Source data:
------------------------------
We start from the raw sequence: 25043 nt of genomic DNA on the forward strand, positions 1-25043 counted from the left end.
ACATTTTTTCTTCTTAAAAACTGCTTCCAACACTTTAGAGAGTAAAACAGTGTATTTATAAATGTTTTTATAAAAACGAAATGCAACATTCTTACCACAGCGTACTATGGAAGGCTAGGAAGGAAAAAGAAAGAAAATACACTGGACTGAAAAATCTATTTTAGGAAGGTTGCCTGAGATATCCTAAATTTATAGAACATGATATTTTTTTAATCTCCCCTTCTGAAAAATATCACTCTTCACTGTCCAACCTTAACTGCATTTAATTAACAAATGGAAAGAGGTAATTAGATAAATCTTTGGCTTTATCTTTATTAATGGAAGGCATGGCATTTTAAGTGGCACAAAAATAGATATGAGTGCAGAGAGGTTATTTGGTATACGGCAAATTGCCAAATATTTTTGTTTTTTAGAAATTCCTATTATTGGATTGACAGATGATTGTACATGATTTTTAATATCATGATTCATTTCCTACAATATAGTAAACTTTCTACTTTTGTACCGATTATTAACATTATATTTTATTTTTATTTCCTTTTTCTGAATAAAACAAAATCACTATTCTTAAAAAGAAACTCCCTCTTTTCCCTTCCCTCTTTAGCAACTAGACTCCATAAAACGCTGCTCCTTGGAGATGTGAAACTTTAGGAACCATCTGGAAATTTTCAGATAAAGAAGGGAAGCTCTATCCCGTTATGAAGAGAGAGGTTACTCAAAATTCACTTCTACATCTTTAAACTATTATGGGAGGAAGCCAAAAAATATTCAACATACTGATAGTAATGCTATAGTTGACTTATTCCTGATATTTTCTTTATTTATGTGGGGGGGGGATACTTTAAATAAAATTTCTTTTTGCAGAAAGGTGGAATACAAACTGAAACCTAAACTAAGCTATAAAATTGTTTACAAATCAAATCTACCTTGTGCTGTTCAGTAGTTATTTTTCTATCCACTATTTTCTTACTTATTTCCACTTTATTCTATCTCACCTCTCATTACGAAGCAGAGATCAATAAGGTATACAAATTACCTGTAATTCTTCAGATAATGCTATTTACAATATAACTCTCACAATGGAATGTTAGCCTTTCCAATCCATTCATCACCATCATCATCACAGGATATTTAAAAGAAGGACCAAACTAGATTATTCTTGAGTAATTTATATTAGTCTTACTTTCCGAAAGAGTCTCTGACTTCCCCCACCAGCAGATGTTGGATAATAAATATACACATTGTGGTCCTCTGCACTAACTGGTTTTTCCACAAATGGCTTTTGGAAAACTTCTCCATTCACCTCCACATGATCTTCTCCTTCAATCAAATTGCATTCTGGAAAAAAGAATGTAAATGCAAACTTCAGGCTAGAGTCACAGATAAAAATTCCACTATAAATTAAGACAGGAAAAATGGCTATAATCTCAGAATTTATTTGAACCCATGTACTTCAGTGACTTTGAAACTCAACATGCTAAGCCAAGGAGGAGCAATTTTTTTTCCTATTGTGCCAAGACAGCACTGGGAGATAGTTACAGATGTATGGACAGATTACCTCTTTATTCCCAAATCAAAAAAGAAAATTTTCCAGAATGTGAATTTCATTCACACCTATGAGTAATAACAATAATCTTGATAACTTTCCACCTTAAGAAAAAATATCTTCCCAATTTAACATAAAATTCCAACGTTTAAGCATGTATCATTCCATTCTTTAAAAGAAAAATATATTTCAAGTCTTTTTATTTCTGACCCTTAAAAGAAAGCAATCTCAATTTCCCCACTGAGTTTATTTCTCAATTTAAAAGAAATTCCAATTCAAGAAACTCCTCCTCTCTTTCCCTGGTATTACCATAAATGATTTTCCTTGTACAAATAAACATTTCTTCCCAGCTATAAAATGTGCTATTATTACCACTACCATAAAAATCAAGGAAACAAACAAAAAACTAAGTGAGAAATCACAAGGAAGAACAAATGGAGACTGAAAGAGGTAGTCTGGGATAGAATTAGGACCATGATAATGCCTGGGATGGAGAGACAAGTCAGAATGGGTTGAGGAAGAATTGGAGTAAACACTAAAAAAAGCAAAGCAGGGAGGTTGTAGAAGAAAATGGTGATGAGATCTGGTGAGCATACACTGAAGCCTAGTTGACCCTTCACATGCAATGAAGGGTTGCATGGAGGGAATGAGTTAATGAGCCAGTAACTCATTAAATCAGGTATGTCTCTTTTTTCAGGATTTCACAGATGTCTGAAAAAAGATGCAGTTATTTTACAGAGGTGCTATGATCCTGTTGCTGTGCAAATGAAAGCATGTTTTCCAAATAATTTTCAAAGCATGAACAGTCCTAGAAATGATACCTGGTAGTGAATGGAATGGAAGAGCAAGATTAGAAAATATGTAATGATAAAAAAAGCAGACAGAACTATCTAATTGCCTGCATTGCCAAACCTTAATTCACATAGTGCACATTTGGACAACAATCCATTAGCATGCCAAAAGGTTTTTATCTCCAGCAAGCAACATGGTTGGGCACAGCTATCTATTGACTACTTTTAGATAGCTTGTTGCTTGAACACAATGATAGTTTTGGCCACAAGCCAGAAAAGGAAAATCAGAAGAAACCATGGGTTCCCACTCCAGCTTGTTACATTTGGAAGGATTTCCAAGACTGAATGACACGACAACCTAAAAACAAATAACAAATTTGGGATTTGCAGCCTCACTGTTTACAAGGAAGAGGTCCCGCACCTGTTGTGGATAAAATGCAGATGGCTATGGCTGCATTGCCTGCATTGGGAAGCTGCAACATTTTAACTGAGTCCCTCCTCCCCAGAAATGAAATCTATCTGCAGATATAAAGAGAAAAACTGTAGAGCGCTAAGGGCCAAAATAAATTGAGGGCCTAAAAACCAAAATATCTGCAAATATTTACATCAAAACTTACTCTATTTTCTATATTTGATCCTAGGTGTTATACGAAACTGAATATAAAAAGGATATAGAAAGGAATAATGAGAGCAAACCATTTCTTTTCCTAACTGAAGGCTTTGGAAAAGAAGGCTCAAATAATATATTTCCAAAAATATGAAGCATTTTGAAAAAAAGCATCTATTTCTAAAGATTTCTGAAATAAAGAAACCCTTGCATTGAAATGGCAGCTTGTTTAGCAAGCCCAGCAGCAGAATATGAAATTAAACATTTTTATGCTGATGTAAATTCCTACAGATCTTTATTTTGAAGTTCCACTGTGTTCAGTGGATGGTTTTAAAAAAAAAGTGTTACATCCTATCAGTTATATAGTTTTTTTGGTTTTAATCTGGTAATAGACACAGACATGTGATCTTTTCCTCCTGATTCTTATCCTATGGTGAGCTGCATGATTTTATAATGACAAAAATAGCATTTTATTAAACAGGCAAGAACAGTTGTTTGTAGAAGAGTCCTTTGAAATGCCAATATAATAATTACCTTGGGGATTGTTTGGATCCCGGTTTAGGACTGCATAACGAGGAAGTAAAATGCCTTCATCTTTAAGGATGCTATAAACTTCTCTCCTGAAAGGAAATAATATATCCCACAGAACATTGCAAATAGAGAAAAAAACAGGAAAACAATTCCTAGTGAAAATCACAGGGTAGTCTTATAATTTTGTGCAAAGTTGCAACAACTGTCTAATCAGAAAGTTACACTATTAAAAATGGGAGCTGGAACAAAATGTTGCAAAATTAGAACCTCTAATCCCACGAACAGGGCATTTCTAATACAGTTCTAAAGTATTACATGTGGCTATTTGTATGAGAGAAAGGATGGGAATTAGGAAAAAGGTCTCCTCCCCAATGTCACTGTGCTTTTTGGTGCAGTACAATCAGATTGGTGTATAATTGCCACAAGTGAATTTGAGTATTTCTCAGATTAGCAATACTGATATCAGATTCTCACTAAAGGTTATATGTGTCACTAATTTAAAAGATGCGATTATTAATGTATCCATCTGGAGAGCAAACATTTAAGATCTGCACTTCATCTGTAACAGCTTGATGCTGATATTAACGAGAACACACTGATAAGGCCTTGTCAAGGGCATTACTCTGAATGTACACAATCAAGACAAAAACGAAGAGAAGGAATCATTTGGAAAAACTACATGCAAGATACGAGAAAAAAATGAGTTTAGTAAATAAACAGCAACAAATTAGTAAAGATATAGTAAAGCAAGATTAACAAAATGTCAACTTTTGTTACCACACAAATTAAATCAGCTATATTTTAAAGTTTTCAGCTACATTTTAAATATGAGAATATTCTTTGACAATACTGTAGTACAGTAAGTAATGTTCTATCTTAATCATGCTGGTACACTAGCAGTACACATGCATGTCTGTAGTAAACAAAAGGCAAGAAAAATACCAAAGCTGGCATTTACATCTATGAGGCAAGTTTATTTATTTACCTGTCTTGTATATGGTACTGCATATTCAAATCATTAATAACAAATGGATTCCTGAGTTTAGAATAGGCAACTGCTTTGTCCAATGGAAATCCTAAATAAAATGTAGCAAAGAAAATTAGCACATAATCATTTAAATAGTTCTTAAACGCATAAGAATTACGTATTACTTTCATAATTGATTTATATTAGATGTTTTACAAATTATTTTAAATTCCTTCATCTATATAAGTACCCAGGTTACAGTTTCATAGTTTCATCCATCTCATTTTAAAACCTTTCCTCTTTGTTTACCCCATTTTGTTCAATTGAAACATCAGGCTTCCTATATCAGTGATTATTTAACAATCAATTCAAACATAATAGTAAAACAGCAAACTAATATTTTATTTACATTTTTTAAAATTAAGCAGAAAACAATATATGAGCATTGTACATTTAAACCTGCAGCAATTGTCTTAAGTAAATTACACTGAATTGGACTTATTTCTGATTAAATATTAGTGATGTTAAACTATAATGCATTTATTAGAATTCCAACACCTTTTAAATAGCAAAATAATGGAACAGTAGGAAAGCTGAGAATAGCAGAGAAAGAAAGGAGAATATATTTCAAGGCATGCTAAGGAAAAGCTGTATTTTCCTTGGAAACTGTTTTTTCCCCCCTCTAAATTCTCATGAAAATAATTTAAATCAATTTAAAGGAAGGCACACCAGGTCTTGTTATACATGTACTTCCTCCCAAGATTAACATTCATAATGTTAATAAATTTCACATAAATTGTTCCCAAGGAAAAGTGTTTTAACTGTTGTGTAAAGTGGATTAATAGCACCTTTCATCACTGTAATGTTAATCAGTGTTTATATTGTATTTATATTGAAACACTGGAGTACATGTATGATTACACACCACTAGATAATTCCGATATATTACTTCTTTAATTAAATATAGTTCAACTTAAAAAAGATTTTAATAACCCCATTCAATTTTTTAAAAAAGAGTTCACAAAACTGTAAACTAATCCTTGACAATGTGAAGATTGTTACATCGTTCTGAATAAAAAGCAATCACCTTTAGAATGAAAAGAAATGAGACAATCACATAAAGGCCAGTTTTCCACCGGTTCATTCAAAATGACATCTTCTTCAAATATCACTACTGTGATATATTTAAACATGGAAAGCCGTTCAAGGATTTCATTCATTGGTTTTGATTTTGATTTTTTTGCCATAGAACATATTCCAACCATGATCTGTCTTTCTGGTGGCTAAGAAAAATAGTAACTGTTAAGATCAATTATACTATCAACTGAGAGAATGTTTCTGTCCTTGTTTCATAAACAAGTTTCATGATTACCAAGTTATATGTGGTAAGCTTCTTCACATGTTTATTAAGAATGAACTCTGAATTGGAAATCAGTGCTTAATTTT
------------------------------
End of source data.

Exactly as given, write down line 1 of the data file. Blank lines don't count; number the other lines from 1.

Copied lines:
We start from the raw sequence: 25043 nt of genomic DNA on the forward strand, positions 1-25043 counted from the left end.